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Inflation Differentials in Europe: Past Experience and Future Prospects

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Author Info

  • Balázs Égert

    ()
    (Oesterreichische Nationalbank)

  • Doris Ritzberger-Grünwald

    ()
    (Oesterreichische Nationalbank)

  • Maria Antoinette Silgoner

    ()
    (Oesterreichische Nationalbank)

Abstract

This paper analyzes past and potential inflation differentials for current EU Member States and the acceding countries. Although inflation differentials decreased significantly over the last ten years or so within the EU-15/EU-12 and the acceding countries, they are still on top of the policy agenda. Indeed there are a number of potential causes of inflation differentials. They range from cyclical factors via the exchange rate pass-through and oil price shocks to differences in productivity advances and changes in indirect taxes. Regarding the impact of these factors on inflation, a number of similarities can be found across countries. At the same time, because differences exist, e.g. in the cyclical position, the degree of openness, oil intensity or dependency as well as price and productivity levels, inflation differentials are not likely to vanish completely in the future. We also argue that the often cited catching-up factors, such as the Balassa-Samuelson effect, seem to be considerably weaker than generally believed. In addition, inflation differentials could be clearly associated with inappropriate national fiscal and structural policies.

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File URL: http://www.oenb.at/dms/oenb/Publikationen/Volkswirtschaft/Monetary-Policy-and-the-Economy/2004/Monetary-Policy-and-the-Economy-Q1-04/chapters/mop_20041_inflation_differentials_tcm16-19277.pdf
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Bibliographic Info

Article provided by Oesterreichische Nationalbank (Austrian Central Bank) in its journal Monetary Policy & the Economy.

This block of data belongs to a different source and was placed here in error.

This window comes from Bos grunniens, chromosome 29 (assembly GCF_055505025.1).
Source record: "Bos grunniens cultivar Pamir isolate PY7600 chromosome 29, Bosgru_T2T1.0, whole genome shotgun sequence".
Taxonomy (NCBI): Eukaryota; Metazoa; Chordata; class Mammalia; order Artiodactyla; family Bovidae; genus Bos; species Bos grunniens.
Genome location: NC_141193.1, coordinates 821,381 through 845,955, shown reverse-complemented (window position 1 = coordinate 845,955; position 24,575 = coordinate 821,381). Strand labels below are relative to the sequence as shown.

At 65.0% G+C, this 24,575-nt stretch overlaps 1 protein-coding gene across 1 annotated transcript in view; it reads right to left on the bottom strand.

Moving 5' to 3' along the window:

Volume (Year): (2004)
Issue (Month): 1 ()
Pages: 47–72

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Handle: RePEc:onb:oenbmp:y:2004:i:1:b:5

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Related research

Keywords: inflation differentials;

References

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  1. Markus Knell & Helmut Stix, 2003. "How Robustare Money Demand Estimations? A Meta-Analytic Approach," Working Papers 81, Oesterreichische Nationalbank (Austrian Central Bank).
  2. Helmut Stix, 2003. "How Do Debit Cards Affect Cash Demand? Survey Data Evidence," Working Papers 82, Oesterreichische Nationalbank (Austrian Central Bank).
  3. Sheri M. Markose & Yiing Jia Loke, 2000. "Network effects on Cash-Card Substitution in Transactions and Low Interest Rate Regimes," Economics Discussion Papers 507, University of Essex, Department of Economics.
  4. Orazio Attanasio & Luigi Guiso & Tullio Jappelli, 1998. "The Demand for Money, Financial Innovation, and the Welfare Cost of Inflation: An Analysis with Households' Data," CSEF Working Papers 03, Centre for Studies in Economics and Finance (CSEF), University of Naples, Italy.
  5. Fischer, Björn & Köhler, Petra & Seitz, Franz, 2004. "The demand for euro area currencies: past, present and future," Working Paper Series 0330, European Central Bank.
  6. Jussi Snellman & Jukka Vesala & David Humphrey, 2001. "Substitution of Noncash Payment Instruments for Cash in Europe," Journal of Financial Services Research, Springer, vol. 19(2), pages 131-145, April.
  7. Helmut Stix, 2004. "How Do Debit Cards Affect Cash Demand? Survey Data Evidence," Economic Change and Restructuring, Springer, vol. 31(2), pages 93-115, June.
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Cited by:
  1. Abel François & David Bounie, 2006. "Les déterminants de la détention et de l’usage des instruments de paiement : éléments théoriques et empiriques," Revue d'Économie Financière, Programme National Persée, vol. 83(2), pages 159-176.

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